Wesgro, in partnership with Explore Sideways, has completed a survey with tour operators in the Western Cape to profile wine and food tourists and determine the sector’s main trends.
While established wine destinations (like Stellenbosch, Franschhoek and Constantia) remain the most popular destinations, there is an increasing demand to experience more than just the food and wine. Visitors are requesting unique tours that allow them to meet producers and gain exclusive access to experiences outside the standard offering. And the statistics support this claim.
The survey base:
18.6% of tour operators that participated in the survey book more than 50 tours per month (with at least three operators booking more than 300 tours per month on average). These figures show that the survey respondents are intimately involved with tourist needs for wine and food tourism, providing accurate views of the developments in the industry.
Respondents reported a noticeable increase in wine and food tourism interest with the demand for wine tours growing from 45% of tourists in 2014 to 60% expected in 2017. Similarly, interest in gastronomy tourism has increased from 34% to 54% over the same period. The increase is partly driven by local tourists, predominantly from Gauteng and the Western Cape.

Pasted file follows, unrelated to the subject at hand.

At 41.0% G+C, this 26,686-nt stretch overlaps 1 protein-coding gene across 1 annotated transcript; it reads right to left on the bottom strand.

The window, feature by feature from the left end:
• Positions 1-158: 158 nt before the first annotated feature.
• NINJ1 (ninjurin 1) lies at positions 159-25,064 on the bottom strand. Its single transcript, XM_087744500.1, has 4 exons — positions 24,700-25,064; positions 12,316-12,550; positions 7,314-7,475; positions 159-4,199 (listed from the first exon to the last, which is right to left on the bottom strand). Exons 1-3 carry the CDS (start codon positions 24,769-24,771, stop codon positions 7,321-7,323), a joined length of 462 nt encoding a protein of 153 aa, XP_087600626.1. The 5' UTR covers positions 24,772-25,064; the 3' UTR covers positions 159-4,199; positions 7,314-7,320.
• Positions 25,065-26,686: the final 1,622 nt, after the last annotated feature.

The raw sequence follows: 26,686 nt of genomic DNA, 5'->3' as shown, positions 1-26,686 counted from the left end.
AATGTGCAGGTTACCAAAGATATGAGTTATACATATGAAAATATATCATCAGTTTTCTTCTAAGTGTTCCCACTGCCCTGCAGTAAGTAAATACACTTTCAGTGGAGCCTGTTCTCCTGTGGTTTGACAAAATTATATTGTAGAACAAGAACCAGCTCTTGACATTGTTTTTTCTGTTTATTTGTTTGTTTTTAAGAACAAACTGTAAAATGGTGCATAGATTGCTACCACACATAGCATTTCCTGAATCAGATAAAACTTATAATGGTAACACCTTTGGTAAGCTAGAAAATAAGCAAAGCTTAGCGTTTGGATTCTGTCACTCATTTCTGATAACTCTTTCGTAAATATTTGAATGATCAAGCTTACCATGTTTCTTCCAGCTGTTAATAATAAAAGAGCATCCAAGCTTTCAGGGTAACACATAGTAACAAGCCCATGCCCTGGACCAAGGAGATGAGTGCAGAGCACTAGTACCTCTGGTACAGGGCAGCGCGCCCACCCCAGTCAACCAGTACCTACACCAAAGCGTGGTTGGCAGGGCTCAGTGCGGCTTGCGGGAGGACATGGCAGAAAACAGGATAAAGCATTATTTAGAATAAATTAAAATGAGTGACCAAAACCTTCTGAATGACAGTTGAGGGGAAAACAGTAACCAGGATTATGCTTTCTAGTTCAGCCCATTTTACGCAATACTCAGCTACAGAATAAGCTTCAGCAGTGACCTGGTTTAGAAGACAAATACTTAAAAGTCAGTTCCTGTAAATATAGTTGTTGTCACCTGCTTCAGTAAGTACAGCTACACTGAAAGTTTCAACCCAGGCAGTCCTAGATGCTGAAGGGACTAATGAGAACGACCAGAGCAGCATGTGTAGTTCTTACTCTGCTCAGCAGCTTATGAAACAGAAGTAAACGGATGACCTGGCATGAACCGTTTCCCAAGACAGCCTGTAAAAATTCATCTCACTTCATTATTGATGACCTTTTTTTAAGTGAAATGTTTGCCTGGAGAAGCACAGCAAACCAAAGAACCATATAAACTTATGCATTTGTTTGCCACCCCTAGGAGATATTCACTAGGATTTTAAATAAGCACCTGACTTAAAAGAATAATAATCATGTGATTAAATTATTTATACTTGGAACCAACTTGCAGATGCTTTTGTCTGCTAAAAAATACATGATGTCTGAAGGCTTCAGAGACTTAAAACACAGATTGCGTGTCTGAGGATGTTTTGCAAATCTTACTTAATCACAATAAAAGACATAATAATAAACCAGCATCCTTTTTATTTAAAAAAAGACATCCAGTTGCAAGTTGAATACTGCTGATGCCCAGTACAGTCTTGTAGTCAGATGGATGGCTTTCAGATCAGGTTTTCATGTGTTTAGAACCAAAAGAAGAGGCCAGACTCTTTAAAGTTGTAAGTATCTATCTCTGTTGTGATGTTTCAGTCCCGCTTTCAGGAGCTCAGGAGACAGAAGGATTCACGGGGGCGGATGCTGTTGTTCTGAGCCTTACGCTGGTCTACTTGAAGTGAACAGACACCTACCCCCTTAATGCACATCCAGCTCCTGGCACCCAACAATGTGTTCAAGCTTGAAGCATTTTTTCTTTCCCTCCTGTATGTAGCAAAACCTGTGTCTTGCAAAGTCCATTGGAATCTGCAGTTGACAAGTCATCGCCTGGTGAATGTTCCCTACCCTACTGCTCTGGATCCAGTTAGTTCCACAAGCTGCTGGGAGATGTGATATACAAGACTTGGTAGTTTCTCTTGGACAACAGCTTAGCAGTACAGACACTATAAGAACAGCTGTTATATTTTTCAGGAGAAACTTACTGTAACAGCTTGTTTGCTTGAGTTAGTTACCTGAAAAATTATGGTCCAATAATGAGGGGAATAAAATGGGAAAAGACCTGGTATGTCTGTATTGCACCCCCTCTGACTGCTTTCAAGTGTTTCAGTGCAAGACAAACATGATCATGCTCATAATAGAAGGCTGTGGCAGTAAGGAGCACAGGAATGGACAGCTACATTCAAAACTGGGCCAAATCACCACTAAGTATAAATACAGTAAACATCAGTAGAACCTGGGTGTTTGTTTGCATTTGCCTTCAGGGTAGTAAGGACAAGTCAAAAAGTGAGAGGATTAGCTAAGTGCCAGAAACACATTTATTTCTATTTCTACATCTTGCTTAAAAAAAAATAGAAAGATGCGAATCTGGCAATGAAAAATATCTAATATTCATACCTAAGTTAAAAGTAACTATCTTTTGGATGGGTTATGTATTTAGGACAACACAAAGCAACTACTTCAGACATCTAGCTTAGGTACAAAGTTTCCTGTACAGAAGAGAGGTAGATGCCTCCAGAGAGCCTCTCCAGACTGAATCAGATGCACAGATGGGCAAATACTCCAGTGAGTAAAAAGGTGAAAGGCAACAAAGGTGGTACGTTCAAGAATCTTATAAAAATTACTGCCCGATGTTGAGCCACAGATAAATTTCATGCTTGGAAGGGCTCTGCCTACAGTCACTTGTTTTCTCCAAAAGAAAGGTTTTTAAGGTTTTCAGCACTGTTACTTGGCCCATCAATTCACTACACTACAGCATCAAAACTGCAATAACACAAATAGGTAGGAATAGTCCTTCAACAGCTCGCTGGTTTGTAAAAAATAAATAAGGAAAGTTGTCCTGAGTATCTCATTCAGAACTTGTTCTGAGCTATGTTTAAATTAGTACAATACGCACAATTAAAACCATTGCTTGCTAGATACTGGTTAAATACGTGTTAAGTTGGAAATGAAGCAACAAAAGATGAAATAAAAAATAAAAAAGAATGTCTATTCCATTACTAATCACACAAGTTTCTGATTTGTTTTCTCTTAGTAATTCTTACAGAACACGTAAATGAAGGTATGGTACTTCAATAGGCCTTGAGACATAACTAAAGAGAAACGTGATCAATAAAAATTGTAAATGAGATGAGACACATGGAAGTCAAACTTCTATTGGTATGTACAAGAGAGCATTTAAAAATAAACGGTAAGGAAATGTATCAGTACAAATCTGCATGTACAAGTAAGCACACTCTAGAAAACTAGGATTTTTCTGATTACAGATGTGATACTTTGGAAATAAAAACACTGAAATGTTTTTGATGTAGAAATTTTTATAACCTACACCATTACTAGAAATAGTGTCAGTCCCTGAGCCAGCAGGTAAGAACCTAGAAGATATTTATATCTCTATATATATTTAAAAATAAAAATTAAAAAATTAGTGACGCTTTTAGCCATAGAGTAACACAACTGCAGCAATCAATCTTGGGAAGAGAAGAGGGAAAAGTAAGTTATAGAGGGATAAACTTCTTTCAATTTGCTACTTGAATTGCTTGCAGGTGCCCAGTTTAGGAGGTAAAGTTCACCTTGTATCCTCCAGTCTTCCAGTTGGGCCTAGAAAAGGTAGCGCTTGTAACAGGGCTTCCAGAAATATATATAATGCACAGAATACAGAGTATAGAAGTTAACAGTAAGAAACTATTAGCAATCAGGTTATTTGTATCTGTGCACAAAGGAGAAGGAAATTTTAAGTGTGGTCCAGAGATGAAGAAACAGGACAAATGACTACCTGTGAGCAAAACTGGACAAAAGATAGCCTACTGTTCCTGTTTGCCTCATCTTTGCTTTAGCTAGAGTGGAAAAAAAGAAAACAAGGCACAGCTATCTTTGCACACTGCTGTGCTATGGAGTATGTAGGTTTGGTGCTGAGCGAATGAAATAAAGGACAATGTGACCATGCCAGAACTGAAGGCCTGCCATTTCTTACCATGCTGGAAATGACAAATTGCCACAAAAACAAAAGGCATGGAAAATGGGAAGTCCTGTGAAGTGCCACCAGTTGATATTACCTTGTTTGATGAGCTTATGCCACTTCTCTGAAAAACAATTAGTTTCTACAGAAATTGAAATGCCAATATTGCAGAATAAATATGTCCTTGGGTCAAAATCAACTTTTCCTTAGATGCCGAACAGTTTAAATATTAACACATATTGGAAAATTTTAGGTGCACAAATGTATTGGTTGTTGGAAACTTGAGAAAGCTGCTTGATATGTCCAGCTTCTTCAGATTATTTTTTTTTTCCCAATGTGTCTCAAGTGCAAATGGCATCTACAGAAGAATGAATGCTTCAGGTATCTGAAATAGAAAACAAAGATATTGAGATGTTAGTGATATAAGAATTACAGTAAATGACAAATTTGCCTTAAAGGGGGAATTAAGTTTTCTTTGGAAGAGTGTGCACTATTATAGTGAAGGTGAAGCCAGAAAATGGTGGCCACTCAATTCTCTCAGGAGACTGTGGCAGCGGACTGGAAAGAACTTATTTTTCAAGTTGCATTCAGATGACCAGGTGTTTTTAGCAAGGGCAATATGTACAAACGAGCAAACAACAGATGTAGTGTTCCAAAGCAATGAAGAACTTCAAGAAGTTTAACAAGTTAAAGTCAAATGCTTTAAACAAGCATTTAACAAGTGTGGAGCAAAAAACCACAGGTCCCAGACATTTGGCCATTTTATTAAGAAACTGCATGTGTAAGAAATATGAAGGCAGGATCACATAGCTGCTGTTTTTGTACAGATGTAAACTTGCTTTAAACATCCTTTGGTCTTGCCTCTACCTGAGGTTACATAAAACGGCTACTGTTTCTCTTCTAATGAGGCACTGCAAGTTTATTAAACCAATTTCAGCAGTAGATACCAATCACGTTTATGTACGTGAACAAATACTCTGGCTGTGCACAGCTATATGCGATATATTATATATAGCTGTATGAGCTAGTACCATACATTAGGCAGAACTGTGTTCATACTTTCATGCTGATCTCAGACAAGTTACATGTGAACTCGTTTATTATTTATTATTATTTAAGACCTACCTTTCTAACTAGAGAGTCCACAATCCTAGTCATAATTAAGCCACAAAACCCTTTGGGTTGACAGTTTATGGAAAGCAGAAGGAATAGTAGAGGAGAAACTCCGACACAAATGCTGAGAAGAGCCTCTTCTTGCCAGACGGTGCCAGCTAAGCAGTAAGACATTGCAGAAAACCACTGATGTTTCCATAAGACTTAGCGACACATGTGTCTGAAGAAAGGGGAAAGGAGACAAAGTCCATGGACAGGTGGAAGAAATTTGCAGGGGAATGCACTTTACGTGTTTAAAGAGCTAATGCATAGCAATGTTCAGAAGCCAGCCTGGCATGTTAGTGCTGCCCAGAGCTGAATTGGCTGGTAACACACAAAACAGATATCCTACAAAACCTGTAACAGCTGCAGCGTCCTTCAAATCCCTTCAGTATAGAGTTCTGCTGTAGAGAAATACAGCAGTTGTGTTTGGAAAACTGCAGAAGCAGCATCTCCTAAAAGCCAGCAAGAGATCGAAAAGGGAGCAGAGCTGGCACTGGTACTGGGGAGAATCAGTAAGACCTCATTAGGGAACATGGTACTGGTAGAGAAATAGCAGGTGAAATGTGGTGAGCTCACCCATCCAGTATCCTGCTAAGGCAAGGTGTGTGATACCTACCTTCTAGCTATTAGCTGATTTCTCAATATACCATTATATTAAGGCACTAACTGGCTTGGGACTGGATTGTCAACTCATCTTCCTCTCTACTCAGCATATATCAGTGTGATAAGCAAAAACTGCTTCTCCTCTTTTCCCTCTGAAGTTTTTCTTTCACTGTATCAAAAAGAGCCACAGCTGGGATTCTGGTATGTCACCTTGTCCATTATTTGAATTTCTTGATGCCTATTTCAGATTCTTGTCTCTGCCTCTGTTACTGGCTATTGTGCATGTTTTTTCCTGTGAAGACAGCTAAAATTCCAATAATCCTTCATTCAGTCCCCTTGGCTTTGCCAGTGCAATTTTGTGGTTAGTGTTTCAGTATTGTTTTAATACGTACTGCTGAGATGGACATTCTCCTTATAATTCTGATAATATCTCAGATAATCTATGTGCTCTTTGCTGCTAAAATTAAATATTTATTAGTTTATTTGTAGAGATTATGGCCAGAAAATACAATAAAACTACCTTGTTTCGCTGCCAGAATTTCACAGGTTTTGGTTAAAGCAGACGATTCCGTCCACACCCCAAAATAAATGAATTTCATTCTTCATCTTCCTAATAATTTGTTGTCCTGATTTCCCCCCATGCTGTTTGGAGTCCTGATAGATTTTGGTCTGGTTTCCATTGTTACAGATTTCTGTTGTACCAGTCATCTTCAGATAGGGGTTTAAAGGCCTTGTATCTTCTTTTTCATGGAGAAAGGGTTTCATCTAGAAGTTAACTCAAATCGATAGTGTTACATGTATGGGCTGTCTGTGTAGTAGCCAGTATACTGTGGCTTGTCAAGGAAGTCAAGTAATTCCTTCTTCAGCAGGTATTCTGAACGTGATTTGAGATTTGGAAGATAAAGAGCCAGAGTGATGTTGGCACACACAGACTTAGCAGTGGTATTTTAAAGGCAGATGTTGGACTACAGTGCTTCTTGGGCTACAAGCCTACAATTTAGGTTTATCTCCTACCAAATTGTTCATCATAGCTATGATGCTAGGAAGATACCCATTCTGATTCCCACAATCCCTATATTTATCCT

The target base:
Although the Western Cape attracts visitors from all over the world the tour operators indicated that visitors from the USA, Canada, Australia and Europe show the most interest in wine and food tourism while relatively few visitors from Africa pursue such tours. There is therefore a huge opportunity to expand the number of people participating in wine and food tourism.
The research revealed that wine tourism is the top activity (83%) requested by tourists visiting the Cape, which is 15% more popular than culture activities and 44% more popular than adventure activities. Out of all food and wine activities requested, fine dining restaurants and guided wine tours were most popular. The research further revealed a shift towards a new type of luxury travel in which an overwhelming number of visitors (82%) seek out authentic and immersive experiences around food, wine, culture and spectacular scenery. A supporting trend shows that bookings for guided tours have risen in the last year with a focus on tailor-made itineraries and specialist guides with insider knowledge that go beyond just wine cultivar, origin and pairing advice.
The future of the Cape’s food and wine tourism:
Creating awareness amongst tour operators about fine dining and wine tasting experiences is therefore a crucial marketing tool to draw both foreign and local customers. The key takeaway for the future of food and wine tourism in the Cape is that real, authentic experiences are more valuable than standard concepts of luxury. According to one operator, “Luxury is more about experiences tailored to specific interests and having a truly inspiring, insightful tour rather than a fancy car and expensive restaurants.”